Not like that. Please, don’t say the U.S. women’s hockey team lost a gold medal, against Canada, like that.
If the men f0llow suit Friday, that’s too much heartbreak to handle.
For the U.S. women’s hockey team, this date was long circled on the calendar: Feb. 20, Sochi, the gold medal game of the Winter Olympics. The players knew darn well who they’d be facing: arch-rival Canada. Since women’s hockey first appeared on the Olympic program, in 1998, the U.S. and Canada had met in every gold medal game save one; in 2006, the Swedes upset the Americans in the semis. The U.S. won gold in ’98. Canada had swept the rest.
The rivals brawled in pre-Olympic tune-up games. They played a tight opening round game in Sochi, which Canada pulled out, 3-2. One American player, Kacey Bellamy, told TIME back in November that as part of her visualization plan, she pictured her team beating the Canadians every night before bed. “It’s a little nuts, I know,” she says.
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Nuts? In 54.6 seconds, all lunacy would have paid off. The U.S. held that 2-0 advantage until Canada scored with under four minutes left in the game, off a shot that deflected off of Bellamy’s knee. Then, with just under a minute to go, Canada’s Marie-Philip Poulin threw a knife at the Americans: she shot a rebound past Team USA goaltender Jessie Vetter to tie the game. In sudden death, a Team USA cross-checking penalty gave the Canadians a 4-on-3 advantage. They conducted a passing clinic, until Poulin, who also scored a couple of goals in the 2010 final, put in the game-winner.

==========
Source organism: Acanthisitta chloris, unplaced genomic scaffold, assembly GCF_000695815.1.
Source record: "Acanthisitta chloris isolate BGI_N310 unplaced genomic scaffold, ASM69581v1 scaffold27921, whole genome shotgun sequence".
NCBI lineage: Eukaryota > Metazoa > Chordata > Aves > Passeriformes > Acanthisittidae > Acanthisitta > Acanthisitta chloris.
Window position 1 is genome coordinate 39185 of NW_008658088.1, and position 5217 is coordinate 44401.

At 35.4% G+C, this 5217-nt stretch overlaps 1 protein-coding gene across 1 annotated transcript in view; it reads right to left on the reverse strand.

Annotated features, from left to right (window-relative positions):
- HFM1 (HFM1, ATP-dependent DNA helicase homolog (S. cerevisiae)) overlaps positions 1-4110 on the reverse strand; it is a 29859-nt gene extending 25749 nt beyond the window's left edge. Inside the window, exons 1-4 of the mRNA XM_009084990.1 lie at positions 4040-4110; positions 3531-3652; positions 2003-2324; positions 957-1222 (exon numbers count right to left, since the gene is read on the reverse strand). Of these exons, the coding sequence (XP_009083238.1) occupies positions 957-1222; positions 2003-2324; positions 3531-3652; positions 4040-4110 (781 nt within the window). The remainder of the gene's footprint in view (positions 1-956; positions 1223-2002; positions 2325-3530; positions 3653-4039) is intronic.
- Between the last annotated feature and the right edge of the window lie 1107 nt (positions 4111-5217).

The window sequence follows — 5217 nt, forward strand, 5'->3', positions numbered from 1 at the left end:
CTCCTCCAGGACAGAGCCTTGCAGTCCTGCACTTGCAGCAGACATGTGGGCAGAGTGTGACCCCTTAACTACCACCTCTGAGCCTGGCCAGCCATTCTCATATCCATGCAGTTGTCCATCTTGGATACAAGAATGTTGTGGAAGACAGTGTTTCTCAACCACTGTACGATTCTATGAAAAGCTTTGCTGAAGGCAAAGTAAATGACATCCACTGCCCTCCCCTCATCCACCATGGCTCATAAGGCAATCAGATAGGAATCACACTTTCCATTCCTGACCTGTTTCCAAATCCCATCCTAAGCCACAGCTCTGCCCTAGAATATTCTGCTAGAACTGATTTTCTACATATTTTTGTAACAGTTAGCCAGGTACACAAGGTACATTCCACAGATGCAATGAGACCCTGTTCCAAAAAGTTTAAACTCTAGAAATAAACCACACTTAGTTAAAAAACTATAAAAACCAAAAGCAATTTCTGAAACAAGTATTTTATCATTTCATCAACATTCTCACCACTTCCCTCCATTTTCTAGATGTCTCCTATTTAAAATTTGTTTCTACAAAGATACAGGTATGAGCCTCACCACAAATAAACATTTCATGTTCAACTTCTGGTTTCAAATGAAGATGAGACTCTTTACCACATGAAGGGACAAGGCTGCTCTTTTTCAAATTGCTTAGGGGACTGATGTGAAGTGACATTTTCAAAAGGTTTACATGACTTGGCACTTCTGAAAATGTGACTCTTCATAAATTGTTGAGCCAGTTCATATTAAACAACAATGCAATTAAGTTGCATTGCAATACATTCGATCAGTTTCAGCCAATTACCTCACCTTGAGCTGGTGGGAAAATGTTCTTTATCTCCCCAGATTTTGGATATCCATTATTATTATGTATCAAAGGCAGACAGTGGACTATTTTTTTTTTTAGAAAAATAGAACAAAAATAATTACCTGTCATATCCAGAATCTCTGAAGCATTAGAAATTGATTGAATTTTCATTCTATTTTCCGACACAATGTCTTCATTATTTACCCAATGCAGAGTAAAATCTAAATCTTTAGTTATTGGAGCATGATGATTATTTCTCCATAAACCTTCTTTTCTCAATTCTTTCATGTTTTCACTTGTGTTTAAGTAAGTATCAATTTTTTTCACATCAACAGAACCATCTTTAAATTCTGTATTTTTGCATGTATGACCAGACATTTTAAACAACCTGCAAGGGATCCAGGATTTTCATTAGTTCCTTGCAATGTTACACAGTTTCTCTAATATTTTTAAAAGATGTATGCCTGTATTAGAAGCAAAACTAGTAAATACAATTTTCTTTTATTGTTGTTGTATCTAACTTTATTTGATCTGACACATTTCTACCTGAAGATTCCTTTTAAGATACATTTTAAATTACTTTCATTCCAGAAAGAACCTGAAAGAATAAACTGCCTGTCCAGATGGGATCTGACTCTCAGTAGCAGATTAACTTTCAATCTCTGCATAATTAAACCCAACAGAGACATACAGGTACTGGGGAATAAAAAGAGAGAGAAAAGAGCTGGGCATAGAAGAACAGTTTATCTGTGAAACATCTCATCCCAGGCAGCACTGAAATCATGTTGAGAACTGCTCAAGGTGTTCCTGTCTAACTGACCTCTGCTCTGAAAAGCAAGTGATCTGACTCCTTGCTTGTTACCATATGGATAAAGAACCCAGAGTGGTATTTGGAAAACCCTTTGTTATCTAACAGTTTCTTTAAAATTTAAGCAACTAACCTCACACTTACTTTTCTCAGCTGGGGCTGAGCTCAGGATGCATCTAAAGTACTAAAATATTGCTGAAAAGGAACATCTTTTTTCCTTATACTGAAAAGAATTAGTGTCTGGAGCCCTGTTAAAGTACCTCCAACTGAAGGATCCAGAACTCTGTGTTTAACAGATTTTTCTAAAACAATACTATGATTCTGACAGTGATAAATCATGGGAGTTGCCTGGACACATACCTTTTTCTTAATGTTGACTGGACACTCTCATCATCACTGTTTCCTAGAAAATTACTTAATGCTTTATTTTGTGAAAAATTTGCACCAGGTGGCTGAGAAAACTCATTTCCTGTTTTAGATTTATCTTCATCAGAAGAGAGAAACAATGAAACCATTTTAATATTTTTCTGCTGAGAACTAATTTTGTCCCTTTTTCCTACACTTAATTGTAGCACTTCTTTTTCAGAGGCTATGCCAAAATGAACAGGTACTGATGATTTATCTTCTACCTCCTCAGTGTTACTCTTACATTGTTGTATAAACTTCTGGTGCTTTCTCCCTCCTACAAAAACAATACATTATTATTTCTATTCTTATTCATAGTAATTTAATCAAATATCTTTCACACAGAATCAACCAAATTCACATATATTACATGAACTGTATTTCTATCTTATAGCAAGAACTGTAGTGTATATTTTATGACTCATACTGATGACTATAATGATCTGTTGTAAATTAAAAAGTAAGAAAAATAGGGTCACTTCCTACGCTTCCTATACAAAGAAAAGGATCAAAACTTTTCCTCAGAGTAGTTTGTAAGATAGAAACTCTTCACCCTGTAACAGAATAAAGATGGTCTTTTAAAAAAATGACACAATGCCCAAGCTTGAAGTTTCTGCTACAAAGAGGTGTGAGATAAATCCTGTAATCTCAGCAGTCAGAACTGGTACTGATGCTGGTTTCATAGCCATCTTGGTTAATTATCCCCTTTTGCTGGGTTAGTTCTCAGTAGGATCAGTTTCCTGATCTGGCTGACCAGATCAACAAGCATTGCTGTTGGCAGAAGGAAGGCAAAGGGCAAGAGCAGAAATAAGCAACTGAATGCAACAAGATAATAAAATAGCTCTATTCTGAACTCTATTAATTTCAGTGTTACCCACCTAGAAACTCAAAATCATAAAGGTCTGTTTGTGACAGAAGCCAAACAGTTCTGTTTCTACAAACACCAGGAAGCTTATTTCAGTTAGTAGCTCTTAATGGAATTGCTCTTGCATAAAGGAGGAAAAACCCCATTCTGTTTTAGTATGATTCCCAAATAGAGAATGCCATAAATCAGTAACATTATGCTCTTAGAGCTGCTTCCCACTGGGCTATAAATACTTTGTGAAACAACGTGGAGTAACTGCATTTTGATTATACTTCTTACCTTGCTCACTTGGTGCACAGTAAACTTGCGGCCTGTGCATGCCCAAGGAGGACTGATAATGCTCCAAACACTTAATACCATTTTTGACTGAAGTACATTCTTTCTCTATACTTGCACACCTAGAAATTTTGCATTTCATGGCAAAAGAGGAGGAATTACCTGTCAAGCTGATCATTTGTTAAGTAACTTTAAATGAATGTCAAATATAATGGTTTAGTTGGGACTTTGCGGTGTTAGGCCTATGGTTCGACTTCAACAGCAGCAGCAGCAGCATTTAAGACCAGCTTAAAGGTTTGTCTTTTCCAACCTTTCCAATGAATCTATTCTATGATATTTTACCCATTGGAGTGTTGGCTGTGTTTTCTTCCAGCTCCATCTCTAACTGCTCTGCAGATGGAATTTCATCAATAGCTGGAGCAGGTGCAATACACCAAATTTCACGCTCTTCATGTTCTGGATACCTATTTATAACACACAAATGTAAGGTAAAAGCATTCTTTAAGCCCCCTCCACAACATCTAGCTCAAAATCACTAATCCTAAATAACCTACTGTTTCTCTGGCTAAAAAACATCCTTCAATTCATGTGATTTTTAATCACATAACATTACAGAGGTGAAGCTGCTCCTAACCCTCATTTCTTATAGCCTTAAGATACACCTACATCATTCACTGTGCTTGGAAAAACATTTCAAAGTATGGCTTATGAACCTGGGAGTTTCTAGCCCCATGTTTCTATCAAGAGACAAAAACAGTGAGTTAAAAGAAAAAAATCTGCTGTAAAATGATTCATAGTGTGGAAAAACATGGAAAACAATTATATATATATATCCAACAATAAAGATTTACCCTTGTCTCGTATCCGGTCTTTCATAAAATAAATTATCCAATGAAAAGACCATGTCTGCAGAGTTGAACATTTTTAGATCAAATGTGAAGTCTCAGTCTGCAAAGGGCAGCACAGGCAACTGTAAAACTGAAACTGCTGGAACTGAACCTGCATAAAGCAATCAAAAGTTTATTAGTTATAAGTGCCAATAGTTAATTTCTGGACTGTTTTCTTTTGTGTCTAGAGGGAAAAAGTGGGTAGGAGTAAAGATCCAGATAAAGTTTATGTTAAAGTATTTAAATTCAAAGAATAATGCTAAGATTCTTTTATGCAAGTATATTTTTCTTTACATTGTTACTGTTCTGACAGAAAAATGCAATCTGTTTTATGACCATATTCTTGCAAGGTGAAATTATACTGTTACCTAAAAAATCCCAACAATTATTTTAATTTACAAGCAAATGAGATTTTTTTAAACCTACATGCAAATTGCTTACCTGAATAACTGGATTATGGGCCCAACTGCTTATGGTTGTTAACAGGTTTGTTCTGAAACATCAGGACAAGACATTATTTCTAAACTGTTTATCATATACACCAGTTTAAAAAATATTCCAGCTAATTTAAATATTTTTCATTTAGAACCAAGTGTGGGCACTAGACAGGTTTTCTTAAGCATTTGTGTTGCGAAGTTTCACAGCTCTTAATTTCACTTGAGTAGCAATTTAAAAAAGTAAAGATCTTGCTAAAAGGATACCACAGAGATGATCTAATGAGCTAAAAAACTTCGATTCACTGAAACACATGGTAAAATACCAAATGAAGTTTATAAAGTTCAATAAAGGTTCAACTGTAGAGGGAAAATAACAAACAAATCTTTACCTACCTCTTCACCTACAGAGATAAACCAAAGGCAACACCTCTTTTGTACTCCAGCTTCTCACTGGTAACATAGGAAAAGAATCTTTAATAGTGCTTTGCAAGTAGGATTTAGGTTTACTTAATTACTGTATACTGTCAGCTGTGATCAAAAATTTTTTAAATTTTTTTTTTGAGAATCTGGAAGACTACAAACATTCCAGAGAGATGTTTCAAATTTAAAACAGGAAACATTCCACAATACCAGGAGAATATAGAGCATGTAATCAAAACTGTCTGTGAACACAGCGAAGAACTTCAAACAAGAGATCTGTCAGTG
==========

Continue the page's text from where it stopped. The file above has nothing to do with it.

The Canadian women carried late-game momentum into overtime, and won it all. The American men couldn’t pull this off the last time they faced Canada in the Olympics, in the final of the 2010 Vancouver Games. Remember that classic? Team USA’s Zach Parise scored a game-tying goal with 24 seconds left, shocking the delirious hometown crowd. But Sidney Crosby saved Canada. In overtime, he scored the game-winner, off a sweet pass from Jarome Iginla.
Now, the U.S. and Canada meet again, at noon EST Friday, in the Sochi semifinals. Back in Vancouver, the Canadians had to win, and delivered: just ask Team Russia, which bowed out in this year’s quarterfinals and sent a nation into mourning, about suffocating host-country pressure. This time around, the Americans are facing a bit more stress than usual, thanks to skyrocketing expectations. At times, they’ve looked dominant in Sochi. While Canada snuck by an inferior opponent in the quarters, beating Lativa 2-1, Team USA smoked the Czech Republic, 5-2. USA men’s hockey hasn’t won a Olympic medal outside North American soil since 1956.
But at this point, a bronze would be a bummer. Or even a silver.
Just ask the ladies.
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